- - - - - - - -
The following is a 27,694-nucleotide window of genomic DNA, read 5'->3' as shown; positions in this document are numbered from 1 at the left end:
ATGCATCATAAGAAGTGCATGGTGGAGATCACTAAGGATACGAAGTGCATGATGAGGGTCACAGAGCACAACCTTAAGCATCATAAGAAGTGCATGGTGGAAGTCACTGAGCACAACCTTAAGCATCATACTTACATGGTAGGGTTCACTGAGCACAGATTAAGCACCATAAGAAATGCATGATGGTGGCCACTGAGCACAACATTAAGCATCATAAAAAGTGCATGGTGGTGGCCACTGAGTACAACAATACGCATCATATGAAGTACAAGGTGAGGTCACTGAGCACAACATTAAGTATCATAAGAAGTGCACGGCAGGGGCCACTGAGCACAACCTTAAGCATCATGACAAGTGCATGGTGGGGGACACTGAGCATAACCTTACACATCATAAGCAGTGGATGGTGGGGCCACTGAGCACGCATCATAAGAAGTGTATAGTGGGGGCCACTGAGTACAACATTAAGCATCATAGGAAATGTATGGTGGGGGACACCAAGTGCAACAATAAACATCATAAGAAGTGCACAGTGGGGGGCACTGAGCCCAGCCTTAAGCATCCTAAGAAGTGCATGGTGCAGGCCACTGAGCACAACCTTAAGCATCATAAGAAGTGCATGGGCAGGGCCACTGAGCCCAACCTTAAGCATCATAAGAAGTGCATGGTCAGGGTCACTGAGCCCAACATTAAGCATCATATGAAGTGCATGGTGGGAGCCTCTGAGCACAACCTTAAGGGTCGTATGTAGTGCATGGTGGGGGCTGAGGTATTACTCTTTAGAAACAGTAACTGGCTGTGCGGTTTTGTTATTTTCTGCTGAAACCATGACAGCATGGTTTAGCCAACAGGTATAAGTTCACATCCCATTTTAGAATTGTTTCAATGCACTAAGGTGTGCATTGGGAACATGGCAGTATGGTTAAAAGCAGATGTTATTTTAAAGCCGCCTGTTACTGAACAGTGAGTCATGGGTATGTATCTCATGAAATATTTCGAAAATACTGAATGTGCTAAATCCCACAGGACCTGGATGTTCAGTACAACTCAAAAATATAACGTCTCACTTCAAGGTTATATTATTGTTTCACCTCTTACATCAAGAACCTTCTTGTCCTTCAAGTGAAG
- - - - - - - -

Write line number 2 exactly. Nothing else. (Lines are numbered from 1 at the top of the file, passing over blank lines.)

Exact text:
ATGCATCATAAGAAGTGCATGGTGGAGATCACTAAGGATACGAAGTGCATGATGAGGGTCACAGAGCACAACCTTAAGCATCATAAGAAGTGCATGGTGGAAGTCACTGAGCACAACCTTAAGCATCATACTTACATGGTAGGGTTCACTGAGCACAGATTAAGCACCATAAGAAATGCATGATGGTGGCCACTGAGCACAACATTAAGCATCATAAAAAGTGCATGGTGGTGGCCACTGAGTACAACAATACGCATCATATGAAGTACAAGGTGAGGTCACTGAGCACAACATTAAGTATCATAAGAAGTGCACGGCAGGGGCCACTGAGCACAACCTTAAGCATCATGACAAGTGCATGGTGGGGGACACTGAGCATAACCTTACACATCATAAGCAGTGGATGGTGGGGCCACTGAGCACGCATCATAAGAAGTGTATAGTGGGGGCCACTGAGTACAACATTAAGCATCATAGGAAATGTATGGTGGGGGACACCAAGTGCAACAATAAACATCATAAGAAGTGCACAGTGGGGGGCACTGAGCCCAGCCTTAAGCATCCTAAGAAGTGCATGGTGCAGGCCACTGAGCACAACCTTAAGCATCATAAGAAGTGCATGGGCAGGGCCACTGAGCCCAACCTTAAGCATCATAAGAAGTGCATGGTCAGGGTCACTGAGCCCAACATTAAGCATCATATGAAGTGCATGGTGGGAGCCTCTGAGCACAACCTTAAGGGTCGTATGTAGTGCATGGTGGGGGCTGAGGTATTACTCTTTAGAAACAGTAACTGGCTGTGCGGTTTTGTTATTTTCTGCTGAAACCATGACAGCATGGTTTAGCCAACAGGTATAAGTTCACATCCCATTTTAGAATTGTTTCAATGCACTAAGGTGTGCATTGGGAACATGGCAGTATGGTTAAAAGCAGATGTTATTTTAAAGCCGCCTGTTACTGAACAGTGAGTCATGGGTATGTATCTCATGAAATATTTCGAAAATACTGAATGTGCTAAATCCCACAGGACCTGGATGTTCAGTACAACTCAAAAATATAACGTCTCACTTCAAGGTTATATTATTGTTTCACCTCTTACATCAAGAACCTTCTTGTCCTTCAAGTGAAG